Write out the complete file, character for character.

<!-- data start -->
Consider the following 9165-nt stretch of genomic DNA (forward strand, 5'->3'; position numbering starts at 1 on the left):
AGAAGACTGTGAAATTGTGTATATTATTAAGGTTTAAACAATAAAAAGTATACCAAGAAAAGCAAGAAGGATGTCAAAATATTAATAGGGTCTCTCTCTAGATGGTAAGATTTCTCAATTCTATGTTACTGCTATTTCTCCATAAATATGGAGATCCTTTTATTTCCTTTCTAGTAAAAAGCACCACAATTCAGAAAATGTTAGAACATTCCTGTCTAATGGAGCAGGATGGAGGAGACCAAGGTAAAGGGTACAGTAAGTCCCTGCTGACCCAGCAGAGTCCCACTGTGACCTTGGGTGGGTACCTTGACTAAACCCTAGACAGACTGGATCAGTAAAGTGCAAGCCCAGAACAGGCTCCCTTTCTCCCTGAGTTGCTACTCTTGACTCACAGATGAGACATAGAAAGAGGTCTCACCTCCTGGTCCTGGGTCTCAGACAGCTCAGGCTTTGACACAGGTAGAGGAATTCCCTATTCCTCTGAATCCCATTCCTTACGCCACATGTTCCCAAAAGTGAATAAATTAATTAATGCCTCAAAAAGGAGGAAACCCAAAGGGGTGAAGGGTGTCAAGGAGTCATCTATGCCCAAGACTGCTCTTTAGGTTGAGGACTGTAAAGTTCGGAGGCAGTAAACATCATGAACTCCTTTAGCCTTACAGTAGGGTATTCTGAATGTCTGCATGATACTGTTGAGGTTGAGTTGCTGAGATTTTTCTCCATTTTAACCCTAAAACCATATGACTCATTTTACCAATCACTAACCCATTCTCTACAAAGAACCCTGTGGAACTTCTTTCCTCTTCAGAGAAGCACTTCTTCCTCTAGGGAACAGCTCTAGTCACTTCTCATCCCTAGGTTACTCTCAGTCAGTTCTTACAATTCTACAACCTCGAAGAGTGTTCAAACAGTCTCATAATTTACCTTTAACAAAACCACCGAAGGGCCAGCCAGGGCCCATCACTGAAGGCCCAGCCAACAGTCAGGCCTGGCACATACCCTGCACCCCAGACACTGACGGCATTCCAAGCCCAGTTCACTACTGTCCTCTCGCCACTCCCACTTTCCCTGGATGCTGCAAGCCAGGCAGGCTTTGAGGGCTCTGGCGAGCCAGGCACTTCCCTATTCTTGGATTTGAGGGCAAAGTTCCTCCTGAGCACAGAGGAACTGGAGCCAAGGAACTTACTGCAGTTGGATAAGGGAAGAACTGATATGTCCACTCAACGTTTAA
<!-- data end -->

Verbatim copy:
Consider the following 9165-nt stretch of genomic DNA (forward strand, 5'->3'; position numbering starts at 1 on the left):
AGAAGACTGTGAAATTGTGTATATTATTAAGGTTTAAACAATAAAAAGTATACCAAGAAAAGCAAGAAGGATGTCAAAATATTAATAGGGTCTCTCTCTAGATGGTAAGATTTCTCAATTCTATGTTACTGCTATTTCTCCATAAATATGGAGATCCTTTTATTTCCTTTCTAGTAAAAAGCACCACAATTCAGAAAATGTTAGAACATTCCTGTCTAATGGAGCAGGATGGAGGAGACCAAGGTAAAGGGTACAGTAAGTCCCTGCTGACCCAGCAGAGTCCCACTGTGACCTTGGGTGGGTACCTTGACTAAACCCTAGACAGACTGGATCAGTAAAGTGCAAGCCCAGAACAGGCTCCCTTTCTCCCTGAGTTGCTACTCTTGACTCACAGATGAGACATAGAAAGAGGTCTCACCTCCTGGTCCTGGGTCTCAGACAGCTCAGGCTTTGACACAGGTAGAGGAATTCCCTATTCCTCTGAATCCCATTCCTTACGCCACATGTTCCCAAAAGTGAATAAATTAATTAATGCCTCAAAAAGGAGGAAACCCAAAGGGGTGAAGGGTGTCAAGGAGTCATCTATGCCCAAGACTGCTCTTTAGGTTGAGGACTGTAAAGTTCGGAGGCAGTAAACATCATGAACTCCTTTAGCCTTACAGTAGGGTATTCTGAATGTCTGCATGATACTGTTGAGGTTGAGTTGCTGAGATTTTTCTCCATTTTAACCCTAAAACCATATGACTCATTTTACCAATCACTAACCCATTCTCTACAAAGAACCCTGTGGAACTTCTTTCCTCTTCAGAGAAGCACTTCTTCCTCTAGGGAACAGCTCTAGTCACTTCTCATCCCTAGGTTACTCTCAGTCAGTTCTTACAATTCTACAACCTCGAAGAGTGTTCAAACAGTCTCATAATTTACCTTTAACAAAACCACCGAAGGGCCAGCCAGGGCCCATCACTGAAGGCCCAGCCAACAGTCAGGCCTGGCACATACCCTGCACCCCAGACACTGACGGCATTCCAAGCCCAGTTCACTACTGTCCTCTCGCCACTCCCACTTTCCCTGGATGCTGCAAGCCAGGCAGGCTTTGAGGGCTCTGGCGAGCCAGGCACTTCCCTATTCTTGGATTTGAGGGCAAAGTTCCTCCTGAGCACAGAGGAACTGGAGCCAAGGAACTTACTGCAGTTGGATAAGGGAAGAACTGATATGTCCACTCAACGTTTAA